Leeuwenhoek's aquatic microscope, c 1722.
© Science Museum / Science & Society Picture Library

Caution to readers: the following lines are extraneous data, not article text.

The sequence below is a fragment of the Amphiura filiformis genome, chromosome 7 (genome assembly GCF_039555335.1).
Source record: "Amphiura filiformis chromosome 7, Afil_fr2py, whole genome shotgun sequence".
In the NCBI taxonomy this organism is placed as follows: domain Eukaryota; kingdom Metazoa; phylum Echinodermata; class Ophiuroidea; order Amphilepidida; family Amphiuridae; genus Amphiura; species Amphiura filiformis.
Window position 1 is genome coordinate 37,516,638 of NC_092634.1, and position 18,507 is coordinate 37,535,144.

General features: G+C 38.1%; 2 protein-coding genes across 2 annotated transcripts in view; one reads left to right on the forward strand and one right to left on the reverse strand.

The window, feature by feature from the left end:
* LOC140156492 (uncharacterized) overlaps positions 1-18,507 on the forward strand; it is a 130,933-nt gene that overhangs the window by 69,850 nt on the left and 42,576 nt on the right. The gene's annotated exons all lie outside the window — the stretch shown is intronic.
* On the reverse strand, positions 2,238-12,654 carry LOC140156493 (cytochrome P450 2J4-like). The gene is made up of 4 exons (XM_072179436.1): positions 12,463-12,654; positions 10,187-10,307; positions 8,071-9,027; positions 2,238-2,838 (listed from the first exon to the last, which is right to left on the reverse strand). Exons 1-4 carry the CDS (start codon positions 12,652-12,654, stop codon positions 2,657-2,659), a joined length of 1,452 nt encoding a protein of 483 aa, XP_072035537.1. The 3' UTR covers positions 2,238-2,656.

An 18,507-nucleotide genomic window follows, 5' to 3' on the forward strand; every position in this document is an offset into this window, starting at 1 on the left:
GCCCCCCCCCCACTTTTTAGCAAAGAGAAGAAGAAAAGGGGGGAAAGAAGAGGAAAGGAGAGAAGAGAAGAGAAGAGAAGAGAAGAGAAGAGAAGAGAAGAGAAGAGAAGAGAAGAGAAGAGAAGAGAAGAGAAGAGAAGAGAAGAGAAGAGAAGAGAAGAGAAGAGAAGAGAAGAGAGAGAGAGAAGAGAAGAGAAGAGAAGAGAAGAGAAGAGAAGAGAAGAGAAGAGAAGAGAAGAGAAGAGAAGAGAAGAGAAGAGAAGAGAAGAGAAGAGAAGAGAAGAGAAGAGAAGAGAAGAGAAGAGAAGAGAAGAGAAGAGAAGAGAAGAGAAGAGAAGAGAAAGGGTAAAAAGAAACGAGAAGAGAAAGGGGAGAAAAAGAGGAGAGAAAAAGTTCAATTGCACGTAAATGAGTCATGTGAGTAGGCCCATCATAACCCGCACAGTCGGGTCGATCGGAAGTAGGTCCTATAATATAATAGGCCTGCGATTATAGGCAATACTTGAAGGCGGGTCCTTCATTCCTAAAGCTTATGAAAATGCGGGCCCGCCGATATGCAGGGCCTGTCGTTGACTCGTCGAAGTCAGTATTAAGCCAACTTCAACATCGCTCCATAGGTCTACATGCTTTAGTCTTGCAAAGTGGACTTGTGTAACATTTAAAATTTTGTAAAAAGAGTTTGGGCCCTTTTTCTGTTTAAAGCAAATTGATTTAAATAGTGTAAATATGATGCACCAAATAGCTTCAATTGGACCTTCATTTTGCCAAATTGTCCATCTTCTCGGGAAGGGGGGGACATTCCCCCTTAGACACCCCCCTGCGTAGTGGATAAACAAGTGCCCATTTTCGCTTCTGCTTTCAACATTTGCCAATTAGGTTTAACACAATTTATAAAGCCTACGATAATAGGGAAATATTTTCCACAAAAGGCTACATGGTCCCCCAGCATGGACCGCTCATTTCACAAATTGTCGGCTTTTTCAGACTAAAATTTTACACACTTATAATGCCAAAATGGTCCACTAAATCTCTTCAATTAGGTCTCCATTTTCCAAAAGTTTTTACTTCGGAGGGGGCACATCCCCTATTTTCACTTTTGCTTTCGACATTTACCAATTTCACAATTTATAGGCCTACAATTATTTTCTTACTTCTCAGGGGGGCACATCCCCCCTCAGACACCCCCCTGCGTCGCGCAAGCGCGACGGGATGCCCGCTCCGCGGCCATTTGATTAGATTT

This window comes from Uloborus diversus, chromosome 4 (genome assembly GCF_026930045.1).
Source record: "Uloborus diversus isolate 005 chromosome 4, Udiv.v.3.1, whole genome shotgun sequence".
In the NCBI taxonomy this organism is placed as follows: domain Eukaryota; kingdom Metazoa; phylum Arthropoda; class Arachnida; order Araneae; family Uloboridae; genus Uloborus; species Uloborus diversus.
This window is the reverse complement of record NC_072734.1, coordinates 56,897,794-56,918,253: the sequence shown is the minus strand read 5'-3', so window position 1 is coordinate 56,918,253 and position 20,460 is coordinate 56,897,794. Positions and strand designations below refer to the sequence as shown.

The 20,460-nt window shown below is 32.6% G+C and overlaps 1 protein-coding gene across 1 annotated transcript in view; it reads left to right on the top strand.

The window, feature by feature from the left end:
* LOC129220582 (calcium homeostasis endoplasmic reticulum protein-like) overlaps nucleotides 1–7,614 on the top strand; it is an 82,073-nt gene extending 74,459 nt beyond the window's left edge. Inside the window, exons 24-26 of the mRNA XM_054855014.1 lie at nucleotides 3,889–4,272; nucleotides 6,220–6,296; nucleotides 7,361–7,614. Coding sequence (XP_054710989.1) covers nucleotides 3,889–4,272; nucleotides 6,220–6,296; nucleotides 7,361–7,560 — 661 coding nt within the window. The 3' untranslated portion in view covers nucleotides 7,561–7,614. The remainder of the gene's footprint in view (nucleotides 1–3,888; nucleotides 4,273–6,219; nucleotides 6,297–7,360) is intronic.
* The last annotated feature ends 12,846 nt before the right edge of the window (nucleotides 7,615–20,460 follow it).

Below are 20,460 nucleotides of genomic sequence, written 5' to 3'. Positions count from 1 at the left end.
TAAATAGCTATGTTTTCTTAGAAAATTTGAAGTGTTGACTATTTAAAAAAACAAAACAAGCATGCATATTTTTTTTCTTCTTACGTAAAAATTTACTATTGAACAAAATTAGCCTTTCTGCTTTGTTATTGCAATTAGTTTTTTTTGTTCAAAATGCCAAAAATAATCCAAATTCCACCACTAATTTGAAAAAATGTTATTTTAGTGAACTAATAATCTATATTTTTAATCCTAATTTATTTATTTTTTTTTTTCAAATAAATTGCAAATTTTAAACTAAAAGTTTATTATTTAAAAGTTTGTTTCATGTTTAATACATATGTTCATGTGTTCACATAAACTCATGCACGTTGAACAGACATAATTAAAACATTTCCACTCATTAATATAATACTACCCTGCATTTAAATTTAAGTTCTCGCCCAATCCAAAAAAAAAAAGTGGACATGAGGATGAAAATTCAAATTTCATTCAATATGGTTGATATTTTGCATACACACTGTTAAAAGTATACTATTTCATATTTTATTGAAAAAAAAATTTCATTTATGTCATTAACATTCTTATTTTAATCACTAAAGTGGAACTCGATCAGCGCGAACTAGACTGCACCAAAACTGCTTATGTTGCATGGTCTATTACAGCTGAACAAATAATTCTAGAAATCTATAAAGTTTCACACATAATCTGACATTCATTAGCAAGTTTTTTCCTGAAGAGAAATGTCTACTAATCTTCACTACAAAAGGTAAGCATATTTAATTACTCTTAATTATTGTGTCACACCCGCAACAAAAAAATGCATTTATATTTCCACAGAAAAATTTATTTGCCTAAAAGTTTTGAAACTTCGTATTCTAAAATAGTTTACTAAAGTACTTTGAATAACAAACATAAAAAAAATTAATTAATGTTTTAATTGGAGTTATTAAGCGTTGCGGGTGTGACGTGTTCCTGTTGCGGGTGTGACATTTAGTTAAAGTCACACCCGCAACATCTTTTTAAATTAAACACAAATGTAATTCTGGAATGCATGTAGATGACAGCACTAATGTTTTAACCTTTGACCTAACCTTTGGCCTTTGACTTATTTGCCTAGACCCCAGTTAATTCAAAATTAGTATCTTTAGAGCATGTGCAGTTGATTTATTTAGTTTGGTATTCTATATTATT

Engraving taken from Leeuwenhoek's 'Arcana Naturae Detecta' (1722). It was probably as a result of his use of lenses to examine cloth as a draper's apprentice, that started Dutch microscopy pioneer Antoni van Leeuwenhoek (1632- 1723) interest in lens making. Using microscopes he assembled himself, he discovered the existence of protozoa (1674), bacteria in tooth tartar (1676), blood corpuscles (1674) and blood capillaries (1683) among many other observations. In 1680, he was made a Fellow of the Royal Society in recognition of his work.